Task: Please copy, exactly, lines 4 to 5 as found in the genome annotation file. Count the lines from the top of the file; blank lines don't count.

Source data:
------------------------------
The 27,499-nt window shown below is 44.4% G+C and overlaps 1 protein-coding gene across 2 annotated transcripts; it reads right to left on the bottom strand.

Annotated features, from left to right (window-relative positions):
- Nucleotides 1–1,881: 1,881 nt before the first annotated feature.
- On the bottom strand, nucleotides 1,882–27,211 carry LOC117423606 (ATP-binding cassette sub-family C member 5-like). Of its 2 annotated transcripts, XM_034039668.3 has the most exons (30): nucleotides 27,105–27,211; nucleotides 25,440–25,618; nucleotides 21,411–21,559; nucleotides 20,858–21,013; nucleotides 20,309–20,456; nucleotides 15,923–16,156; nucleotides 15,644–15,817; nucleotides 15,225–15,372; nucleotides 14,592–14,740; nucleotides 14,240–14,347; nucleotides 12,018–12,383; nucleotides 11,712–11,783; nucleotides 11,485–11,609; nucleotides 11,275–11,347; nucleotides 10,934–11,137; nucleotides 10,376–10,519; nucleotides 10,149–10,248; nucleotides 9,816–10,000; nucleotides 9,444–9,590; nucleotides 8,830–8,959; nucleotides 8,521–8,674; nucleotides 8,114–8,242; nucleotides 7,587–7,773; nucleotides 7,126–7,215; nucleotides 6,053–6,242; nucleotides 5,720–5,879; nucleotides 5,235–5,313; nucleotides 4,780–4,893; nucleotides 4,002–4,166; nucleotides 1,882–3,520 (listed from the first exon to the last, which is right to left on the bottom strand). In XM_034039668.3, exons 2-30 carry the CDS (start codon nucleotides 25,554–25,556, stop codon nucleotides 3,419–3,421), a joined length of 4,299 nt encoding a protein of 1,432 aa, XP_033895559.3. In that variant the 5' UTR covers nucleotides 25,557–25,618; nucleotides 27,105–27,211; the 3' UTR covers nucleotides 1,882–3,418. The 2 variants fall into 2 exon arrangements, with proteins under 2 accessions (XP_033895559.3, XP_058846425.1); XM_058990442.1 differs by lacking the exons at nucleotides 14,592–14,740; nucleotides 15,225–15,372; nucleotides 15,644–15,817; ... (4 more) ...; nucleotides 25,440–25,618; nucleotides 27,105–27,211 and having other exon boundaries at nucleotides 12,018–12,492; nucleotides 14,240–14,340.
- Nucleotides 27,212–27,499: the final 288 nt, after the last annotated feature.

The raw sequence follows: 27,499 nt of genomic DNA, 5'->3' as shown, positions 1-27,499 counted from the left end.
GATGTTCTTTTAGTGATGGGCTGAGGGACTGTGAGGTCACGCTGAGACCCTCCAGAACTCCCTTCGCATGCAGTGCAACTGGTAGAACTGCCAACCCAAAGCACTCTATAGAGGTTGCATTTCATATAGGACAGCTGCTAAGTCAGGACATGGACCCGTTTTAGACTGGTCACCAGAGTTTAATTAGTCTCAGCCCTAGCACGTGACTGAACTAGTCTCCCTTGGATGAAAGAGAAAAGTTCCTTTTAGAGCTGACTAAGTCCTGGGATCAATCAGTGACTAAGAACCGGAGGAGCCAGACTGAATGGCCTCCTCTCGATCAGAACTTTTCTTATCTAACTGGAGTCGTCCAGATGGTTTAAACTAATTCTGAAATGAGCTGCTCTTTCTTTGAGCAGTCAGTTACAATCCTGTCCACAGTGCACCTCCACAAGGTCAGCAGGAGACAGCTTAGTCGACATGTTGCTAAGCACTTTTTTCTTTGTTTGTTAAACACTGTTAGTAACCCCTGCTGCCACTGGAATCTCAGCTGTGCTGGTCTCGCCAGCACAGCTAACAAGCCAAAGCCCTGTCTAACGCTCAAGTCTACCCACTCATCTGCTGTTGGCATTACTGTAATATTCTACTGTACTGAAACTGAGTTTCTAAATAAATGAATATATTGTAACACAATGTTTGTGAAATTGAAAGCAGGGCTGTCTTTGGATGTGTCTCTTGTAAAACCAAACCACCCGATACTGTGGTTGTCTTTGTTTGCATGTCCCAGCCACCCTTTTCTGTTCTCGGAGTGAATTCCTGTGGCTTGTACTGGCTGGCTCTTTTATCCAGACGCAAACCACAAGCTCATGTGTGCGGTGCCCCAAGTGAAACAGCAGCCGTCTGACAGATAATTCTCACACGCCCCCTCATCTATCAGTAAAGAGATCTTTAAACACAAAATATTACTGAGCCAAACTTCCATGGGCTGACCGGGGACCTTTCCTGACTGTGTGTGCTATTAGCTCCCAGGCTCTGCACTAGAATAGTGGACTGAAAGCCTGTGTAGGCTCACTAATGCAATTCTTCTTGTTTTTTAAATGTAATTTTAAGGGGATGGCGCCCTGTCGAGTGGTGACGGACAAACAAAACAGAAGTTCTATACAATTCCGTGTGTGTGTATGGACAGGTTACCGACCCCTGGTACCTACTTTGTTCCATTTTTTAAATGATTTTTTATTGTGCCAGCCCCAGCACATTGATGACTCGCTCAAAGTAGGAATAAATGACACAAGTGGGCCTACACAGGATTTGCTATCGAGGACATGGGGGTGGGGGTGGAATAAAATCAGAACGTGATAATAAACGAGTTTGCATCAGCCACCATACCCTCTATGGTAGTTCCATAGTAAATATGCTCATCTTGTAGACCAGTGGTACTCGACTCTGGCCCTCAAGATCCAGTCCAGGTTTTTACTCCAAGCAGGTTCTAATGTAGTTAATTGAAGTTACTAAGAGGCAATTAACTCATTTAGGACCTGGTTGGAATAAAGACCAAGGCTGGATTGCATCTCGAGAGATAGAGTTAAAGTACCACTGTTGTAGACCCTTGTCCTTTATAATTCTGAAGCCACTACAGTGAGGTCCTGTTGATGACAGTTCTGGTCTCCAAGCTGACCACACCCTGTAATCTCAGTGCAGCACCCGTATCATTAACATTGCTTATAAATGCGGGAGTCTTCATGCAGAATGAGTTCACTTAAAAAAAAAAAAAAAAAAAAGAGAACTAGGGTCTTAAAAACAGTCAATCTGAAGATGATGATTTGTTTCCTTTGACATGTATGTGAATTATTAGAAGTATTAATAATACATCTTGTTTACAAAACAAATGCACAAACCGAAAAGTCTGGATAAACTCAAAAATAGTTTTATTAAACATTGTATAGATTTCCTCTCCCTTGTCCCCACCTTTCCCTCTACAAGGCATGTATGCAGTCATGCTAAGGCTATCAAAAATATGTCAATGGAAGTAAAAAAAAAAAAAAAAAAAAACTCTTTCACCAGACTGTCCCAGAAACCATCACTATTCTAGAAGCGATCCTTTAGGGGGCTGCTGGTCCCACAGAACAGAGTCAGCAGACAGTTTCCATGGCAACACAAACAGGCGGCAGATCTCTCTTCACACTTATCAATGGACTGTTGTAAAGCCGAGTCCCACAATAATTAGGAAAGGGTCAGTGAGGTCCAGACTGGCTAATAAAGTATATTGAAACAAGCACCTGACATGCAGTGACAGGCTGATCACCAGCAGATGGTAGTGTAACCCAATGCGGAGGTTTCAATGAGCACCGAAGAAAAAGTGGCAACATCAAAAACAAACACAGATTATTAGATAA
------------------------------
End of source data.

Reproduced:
- On the bottom strand, nucleotides 1,882–27,211 carry LOC117423606 (ATP-binding cassette sub-family C member 5-like). Of its 2 annotated transcripts, XM_034039668.3 has the most exons (30): nucleotides 27,105–27,211; nucleotides 25,440–25,618; nucleotides 21,411–21,559; nucleotides 20,858–21,013; nucleotides 20,309–20,456; nucleotides 15,923–16,156; nucleotides 15,644–15,817; nucleotides 15,225–15,372; nucleotides 14,592–14,740; nucleotides 14,240–14,347; nucleotides 12,018–12,383; nucleotides 11,712–11,783; nucleotides 11,485–11,609; nucleotides 11,275–11,347; nucleotides 10,934–11,137; nucleotides 10,376–10,519; nucleotides 10,149–10,248; nucleotides 9,816–10,000; nucleotides 9,444–9,590; nucleotides 8,830–8,959; nucleotides 8,521–8,674; nucleotides 8,114–8,242; nucleotides 7,587–7,773; nucleotides 7,126–7,215; nucleotides 6,053–6,242; nucleotides 5,720–5,879; nucleotides 5,235–5,313; nucleotides 4,780–4,893; nucleotides 4,002–4,166; nucleotides 1,882–3,520 (listed from the first exon to the last, which is right to left on the bottom strand). In XM_034039668.3, exons 2-30 carry the CDS (start codon nucleotides 25,554–25,556, stop codon nucleotides 3,419–3,421), a joined length of 4,299 nt encoding a protein of 1,432 aa, XP_033895559.3. In that variant the 5' UTR covers nucleotides 25,557–25,618; nucleotides 27,105–27,211; the 3' UTR covers nucleotides 1,882–3,418. The 2 variants fall into 2 exon arrangements, with proteins under 2 accessions (XP_033895559.3, XP_058846425.1); XM_058990442.1 differs by lacking the exons at nucleotides 14,592–14,740; nucleotides 15,225–15,372; nucleotides 15,644–15,817; ... (4 more) ...; nucleotides 25,440–25,618; nucleotides 27,105–27,211 and having other exon boundaries at nucleotides 12,018–12,492; nucleotides 14,240–14,340.
- Nucleotides 27,212–27,499: the final 288 nt, after the last annotated feature.